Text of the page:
Can a new creative team breath new life into one of Batman’s greatest foes/allies? Read on to find out.
The official description from DC Comics:
Meet Selina Kyle – Crime Boss of Gotham City! Spinning out of events in BATMAN ETERNAL Selina has accepted the family mantle and embraced her true criminal side, but is Gotham City ready for her reign? And with the Cat away, who’s the stranger haunting the empty rooftops of the city? Don’t miss the start of a bold new direction for Selina Kyle by the new creative team of novelist Genevieve Valentine and Garry Brown (Five Ghosts, Iron Patriot).
Catwoman is a character that I’ve been a fan of for years, but unfortunately I had to stop following her ongoing series due to Ann Nocenti‘s terrible writing. So when it was announced that a new creative team would be taking over I saw this as my chance to step back into the world of our feline loving antihero. The fact that it ties into the recent events from Batman: Eternal just went to fuel my curiosity, with the first issue proving to be the turning point the character needed.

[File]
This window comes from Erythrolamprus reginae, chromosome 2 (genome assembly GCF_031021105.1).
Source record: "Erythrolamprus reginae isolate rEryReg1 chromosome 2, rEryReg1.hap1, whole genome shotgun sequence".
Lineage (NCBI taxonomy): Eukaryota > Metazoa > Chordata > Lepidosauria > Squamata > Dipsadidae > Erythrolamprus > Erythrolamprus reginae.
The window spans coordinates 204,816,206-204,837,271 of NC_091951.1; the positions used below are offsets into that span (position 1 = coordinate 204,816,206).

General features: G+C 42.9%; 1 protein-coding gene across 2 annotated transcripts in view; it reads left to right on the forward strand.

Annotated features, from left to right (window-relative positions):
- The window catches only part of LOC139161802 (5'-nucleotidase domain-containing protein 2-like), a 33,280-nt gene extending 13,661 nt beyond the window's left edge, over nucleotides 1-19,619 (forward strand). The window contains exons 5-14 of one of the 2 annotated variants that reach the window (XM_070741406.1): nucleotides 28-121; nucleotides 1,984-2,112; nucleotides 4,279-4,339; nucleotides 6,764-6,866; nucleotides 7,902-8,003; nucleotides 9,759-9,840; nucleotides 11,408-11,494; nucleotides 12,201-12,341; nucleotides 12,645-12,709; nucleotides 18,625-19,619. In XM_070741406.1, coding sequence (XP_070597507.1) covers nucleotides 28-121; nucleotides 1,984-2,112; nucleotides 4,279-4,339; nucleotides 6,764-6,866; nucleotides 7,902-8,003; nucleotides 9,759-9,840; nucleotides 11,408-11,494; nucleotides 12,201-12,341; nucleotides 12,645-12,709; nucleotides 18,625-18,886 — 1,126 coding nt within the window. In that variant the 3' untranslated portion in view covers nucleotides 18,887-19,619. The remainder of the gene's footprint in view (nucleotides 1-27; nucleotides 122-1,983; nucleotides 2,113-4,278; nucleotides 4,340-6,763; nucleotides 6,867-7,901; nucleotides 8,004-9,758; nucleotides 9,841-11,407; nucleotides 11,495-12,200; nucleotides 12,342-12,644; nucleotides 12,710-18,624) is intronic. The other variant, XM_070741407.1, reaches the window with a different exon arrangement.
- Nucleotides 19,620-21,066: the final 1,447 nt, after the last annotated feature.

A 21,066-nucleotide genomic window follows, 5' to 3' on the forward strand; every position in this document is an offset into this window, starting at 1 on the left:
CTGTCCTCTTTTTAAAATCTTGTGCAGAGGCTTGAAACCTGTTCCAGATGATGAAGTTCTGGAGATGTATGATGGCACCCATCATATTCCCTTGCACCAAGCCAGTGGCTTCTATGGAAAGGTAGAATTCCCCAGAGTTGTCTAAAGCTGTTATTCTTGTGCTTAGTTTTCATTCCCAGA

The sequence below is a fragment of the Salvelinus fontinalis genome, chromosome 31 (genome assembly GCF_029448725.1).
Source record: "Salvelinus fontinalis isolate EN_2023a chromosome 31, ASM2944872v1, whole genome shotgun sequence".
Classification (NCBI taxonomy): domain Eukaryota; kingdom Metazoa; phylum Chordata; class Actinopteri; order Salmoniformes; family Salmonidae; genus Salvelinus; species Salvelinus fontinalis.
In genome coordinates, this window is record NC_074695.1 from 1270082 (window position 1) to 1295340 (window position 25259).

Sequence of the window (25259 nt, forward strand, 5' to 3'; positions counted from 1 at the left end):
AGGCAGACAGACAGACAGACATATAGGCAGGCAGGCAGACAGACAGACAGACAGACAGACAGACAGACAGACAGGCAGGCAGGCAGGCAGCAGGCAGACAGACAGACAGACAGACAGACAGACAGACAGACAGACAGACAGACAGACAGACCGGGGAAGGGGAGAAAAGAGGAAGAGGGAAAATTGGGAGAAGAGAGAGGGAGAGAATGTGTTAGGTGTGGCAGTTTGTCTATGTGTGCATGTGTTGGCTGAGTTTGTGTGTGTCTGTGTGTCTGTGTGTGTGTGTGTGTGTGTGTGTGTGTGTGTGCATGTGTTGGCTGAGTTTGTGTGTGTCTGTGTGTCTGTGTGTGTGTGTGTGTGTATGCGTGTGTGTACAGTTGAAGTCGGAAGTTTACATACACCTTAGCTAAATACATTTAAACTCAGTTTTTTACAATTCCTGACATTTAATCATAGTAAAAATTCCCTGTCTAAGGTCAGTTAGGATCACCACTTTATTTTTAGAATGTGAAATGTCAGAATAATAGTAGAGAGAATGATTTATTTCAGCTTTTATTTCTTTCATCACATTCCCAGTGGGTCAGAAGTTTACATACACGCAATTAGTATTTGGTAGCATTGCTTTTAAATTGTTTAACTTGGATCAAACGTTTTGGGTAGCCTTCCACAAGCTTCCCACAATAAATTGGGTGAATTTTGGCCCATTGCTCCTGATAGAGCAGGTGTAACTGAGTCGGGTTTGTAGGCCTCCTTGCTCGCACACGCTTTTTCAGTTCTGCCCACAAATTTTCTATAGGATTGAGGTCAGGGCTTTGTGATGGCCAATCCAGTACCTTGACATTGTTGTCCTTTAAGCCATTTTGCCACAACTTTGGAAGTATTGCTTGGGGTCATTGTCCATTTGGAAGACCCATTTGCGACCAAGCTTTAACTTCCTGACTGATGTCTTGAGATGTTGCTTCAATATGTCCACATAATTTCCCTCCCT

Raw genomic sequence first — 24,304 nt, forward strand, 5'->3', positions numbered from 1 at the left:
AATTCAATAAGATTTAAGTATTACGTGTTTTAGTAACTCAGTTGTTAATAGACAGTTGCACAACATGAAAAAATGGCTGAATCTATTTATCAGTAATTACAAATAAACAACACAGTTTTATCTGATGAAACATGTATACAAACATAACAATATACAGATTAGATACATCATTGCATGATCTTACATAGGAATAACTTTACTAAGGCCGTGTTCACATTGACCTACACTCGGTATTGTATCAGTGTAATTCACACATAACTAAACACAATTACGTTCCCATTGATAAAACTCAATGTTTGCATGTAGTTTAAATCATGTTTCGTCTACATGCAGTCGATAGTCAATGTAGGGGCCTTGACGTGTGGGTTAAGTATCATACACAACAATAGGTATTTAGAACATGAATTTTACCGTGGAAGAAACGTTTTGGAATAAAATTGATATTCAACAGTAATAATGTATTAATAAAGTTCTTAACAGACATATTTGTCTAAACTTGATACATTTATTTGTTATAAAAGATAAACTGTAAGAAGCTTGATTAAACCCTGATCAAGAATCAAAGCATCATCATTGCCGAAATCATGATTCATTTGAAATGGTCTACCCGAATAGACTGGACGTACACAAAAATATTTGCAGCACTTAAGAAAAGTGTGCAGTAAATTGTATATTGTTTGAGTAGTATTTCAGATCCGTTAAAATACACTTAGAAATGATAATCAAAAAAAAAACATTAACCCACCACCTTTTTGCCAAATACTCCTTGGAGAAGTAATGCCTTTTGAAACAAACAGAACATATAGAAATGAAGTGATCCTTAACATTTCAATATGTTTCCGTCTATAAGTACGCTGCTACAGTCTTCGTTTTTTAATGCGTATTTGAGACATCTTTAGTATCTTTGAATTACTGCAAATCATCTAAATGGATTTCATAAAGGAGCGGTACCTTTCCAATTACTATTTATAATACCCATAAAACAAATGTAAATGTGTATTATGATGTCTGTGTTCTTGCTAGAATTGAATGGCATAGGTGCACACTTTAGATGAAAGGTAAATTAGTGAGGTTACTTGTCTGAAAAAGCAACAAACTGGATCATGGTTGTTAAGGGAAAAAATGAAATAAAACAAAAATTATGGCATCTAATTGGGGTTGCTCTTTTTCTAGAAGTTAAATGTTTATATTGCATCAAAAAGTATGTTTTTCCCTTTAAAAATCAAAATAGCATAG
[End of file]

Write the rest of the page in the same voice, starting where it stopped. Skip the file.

Genevieve Valentine is the new writer for this series, and quickly she starts turning things around big time. The way in which she manages to throw Selina into the criminal world, whilst still conveying an agenda to clean up Gotham really appealed to me, with the narration being wonderful throughout. I also loved the fact that though inspired by, it manages to distance itself from Batman: Eternal, as though we get a Batman cameo, the story itself feels rather self contained. Despite this it did take a little getting used to the new characters, with the whole tone being a complete 180 from the norm. Though in the long run, I feel this will turn into a positive.
Garry Brown‘s art may not be overly striking, but his style definitely suits the underworld of Gotham. Being rather gritty, and rough, Brown’s art really manages to convey the darker side of this story, and that Selina is on a path that will take her deeper into crime than she was before. Despite this some of the rough areas felt a little too rough, taking away from the general tone. This however is a small cripe, and along with Lee Loughridge‘s colours the art more than suits the subject matter.
Catwoman #35 is exactly the kind of fresh take that both the series and character has needed for a long time. Though the story may need some work, the general premise sends things in the right direction, leaving me hooked for the next issue. Highly recommended.